Singin' Call, played in the same modal tuning and contemplative mood as Deja Vu's 4 + 20, is another strong cut, although one feels that the production is a little rushed, just missing that perfectionist's touch that ebbs when Stills produces on his own. But with the artist's signature high-string acoustic riffs over droning E-strings, the song drifts along as if echoing through a river canyon, recounting the singer's white-water rafting experience. In the final verse, Stills switches the imagery to a horse-back trek through the desert and so beautifully articulates his awe at the natural world.
Hurt myself bad on a run through the desert
Threw a shoe and took a bad fall
Long for the peace that the ancients bring me
Murmur of the lowlands shut my jaw
Then there are the songs that don't quite work for one reason or another. Nothin' to Do But Today sounds just like that--that Stills had nothing particularly inspiring to do, so he noodled around with his electric guitar. Know You've Got to Run is another retread of an earlier song fragment from Deja Vu's Everybody I Love You. Frankly, it works better in this guise--a folk song supported by modal-tuned guitars, banjo, and a rumbling bass. Stills, always astute at building musical drama, introduces each instrument with each verse. Fishes and Scorpions had great potential, but its merits are not fully realized. Even with Eric Clapton's signature lead, the bridge is lost in a wave of volume and reverb that masks the nuances of Clapton's and Stills' performance. The song itself is really quite excellent, with the lyrics reflecting the pseudo science of astrology.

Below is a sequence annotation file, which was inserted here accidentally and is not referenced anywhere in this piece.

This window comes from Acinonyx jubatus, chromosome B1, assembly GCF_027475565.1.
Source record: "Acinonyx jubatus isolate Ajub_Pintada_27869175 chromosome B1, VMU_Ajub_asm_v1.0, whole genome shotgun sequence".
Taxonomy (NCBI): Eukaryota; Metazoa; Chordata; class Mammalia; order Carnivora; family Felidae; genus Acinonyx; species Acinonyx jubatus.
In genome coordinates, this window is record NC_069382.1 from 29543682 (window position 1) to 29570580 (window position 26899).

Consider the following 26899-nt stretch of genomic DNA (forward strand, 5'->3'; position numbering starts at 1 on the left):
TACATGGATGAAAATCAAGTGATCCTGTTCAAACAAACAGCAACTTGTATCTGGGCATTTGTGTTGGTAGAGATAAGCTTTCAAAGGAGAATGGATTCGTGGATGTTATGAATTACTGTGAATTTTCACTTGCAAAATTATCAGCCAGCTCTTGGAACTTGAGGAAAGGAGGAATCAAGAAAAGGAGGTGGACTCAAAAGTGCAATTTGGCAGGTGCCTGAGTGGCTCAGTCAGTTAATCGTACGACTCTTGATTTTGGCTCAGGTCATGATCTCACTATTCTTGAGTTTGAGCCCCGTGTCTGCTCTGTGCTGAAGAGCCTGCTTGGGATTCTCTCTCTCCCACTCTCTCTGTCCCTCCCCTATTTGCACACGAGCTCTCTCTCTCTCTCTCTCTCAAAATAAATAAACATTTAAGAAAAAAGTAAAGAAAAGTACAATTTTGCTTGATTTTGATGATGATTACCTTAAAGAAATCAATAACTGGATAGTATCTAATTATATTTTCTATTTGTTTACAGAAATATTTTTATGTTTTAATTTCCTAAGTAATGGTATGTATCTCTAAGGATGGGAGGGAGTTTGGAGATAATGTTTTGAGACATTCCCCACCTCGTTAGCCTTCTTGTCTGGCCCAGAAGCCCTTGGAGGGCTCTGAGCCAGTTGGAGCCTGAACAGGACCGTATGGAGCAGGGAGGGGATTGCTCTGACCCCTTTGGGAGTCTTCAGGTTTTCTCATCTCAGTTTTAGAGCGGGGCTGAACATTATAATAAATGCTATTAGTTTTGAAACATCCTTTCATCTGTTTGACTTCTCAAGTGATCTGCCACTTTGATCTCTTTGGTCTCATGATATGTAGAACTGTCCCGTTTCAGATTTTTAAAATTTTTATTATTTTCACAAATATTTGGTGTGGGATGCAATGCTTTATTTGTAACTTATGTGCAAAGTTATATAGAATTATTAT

Fishes and Scorpions
In the morning sun
Dance to the changing seasons
Get away with none
Water sign in the air
Touch the earth with flame
See the friendly Sagittarian
Do you remember his name
Relaxing Town finds Stills at his worst--and his best. We cringe when we hear these lines from the first verse:
Everybody wants to hear the music in my head
The price I pay is too much and I've been winding up in debt
Perhaps losing some perspective here on his obvious fame, Stills does infuse Relaxing Town with high-octane rock, getting controlled amp feedback and executing his signature whammy technique, particularly in the song's intro. The solo is intense and almost out of control, but that's why it works here.
More than anything else, Stephen Stills 2 shows that when Stills is leading the show, he sometimes doesn't make the best creative judgments. Conversely, when serving the role of co-producer and musical arranger as he did on CSN and Deja Vu, the outcome could be absolutely stellar. On those projects, he was one of three or four creative voices, and somehow that arrangement served him and Crosby, Nash, and Young as well.
We know from the excellent biography, Crosby, Stills & Nash, that Stills followed release of this album with an ill-fated tour that was marred by a fair amount of alcohol consumption and ragged performances, but this was a low point from which Stills would emerge to deliver his masterwork--Manassas.